# Induction method

1. Apr 18, 2012

### moont14263

My question is about the induction method. This was in a theorem that I read.
Let H be a normal subgroup of a finite group G. If G satisfies H-some statement then G is solvable.
In the poof I have this.
Let G be a counter example of minimal order. Let N be a proper normal subgroup of G. Since N satisfies the H-some statement then N is solvable by the induction in the order of G.

Here is my question. H may not be a subgroup of N so, how did he apply the induction method?

2. Apr 18, 2012

### Stephen Tashi

moont14263,

You should clarify your question. The expression "If G satisfies H-some statement then G is solvable" doesn't convey a coherent pattern for a mathematical thought. Does the "-" mean "and"?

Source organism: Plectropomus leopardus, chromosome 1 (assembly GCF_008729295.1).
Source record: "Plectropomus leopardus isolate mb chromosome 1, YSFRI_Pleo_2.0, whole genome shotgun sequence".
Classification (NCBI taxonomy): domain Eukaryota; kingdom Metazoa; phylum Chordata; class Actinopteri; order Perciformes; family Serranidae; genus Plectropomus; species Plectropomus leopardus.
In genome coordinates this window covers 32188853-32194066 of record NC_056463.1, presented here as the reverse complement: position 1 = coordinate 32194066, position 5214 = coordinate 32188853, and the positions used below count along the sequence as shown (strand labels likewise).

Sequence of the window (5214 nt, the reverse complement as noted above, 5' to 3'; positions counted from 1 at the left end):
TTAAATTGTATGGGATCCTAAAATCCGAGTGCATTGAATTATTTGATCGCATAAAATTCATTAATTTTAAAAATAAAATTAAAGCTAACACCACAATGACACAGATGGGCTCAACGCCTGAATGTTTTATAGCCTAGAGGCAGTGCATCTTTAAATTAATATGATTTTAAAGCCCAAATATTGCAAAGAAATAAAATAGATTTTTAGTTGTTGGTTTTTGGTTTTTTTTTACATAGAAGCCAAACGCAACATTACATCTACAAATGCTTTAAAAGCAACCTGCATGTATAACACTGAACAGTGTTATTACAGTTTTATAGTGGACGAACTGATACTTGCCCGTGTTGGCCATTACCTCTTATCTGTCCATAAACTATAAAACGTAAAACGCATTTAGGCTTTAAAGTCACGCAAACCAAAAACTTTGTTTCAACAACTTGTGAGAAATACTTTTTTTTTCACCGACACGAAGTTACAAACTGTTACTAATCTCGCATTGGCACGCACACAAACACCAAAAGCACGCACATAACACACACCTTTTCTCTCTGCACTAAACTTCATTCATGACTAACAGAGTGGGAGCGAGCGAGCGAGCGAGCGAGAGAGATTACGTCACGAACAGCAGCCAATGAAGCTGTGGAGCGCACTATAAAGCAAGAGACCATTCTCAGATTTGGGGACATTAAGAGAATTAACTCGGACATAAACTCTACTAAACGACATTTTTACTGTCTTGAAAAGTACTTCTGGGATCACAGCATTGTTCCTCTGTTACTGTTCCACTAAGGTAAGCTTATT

3. Apr 18, 2012

### moont14263

Here is an example of what I am talking about.

Let H be a normal subgroup of a finite group G. If all Sylow p-subgroup P of G are conjugate in H then G is solvable.

Conjugate in H means the set {P^{h}:h $\in$ H} contain all Sylow p-subgroup of G where P is a Sylow p-subgroup of G.

Let G be a counter example of minimal order. Let N be a proper normal subgroup of G. I assume that all Sylow p-subgroup P of N are conjugate in H, "this is just an assumption ,it may not be true".then N is solvable by the induction in the order of G.

Here is my question. H may not be a subgroup of N so, how did he apply the induction method in his theorem which has the same situation ?.